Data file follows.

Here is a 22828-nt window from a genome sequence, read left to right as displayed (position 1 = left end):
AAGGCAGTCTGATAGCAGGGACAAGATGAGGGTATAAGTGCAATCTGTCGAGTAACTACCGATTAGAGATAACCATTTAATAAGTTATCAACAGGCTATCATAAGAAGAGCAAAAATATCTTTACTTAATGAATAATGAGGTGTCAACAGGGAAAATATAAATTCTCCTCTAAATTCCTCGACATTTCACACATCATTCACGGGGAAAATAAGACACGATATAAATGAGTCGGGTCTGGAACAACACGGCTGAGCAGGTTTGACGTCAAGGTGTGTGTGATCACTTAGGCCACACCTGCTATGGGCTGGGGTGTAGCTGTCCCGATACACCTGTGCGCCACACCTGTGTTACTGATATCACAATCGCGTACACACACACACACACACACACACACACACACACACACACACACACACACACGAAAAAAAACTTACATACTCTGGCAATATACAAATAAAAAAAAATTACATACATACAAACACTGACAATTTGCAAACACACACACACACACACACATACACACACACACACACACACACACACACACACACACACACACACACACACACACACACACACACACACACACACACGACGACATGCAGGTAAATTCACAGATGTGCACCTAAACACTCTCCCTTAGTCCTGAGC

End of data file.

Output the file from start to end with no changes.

Here is a 22828-nt window from a genome sequence, read left to right as displayed (position 1 = left end):
AAGGCAGTCTGATAGCAGGGACAAGATGAGGGTATAAGTGCAATCTGTCGAGTAACTACCGATTAGAGATAACCATTTAATAAGTTATCAACAGGCTATCATAAGAAGAGCAAAAATATCTTTACTTAATGAATAATGAGGTGTCAACAGGGAAAATATAAATTCTCCTCTAAATTCCTCGACATTTCACACATCATTCACGGGGAAAATAAGACACGATATAAATGAGTCGGGTCTGGAACAACACGGCTGAGCAGGTTTGACGTCAAGGTGTGTGTGATCACTTAGGCCACACCTGCTATGGGCTGGGGTGTAGCTGTCCCGATACACCTGTGCGCCACACCTGTGTTACTGATATCACAATCGCGTACACACACACACACACACACACACACACACACACACACACACACACACACACGAAAAAAAACTTACATACTCTGGCAATATACAAATAAAAAAAAATTACATACATACAAACACTGACAATTTGCAAACACACACACACACACACACATACACACACACACACACACACACACACACACACACACACACACACACACACACACACACACACACACACACACACACGACGACATGCAGGTAAATTCACAGATGTGCACCTAAACACTCTCCCTTAGTCCTGAGC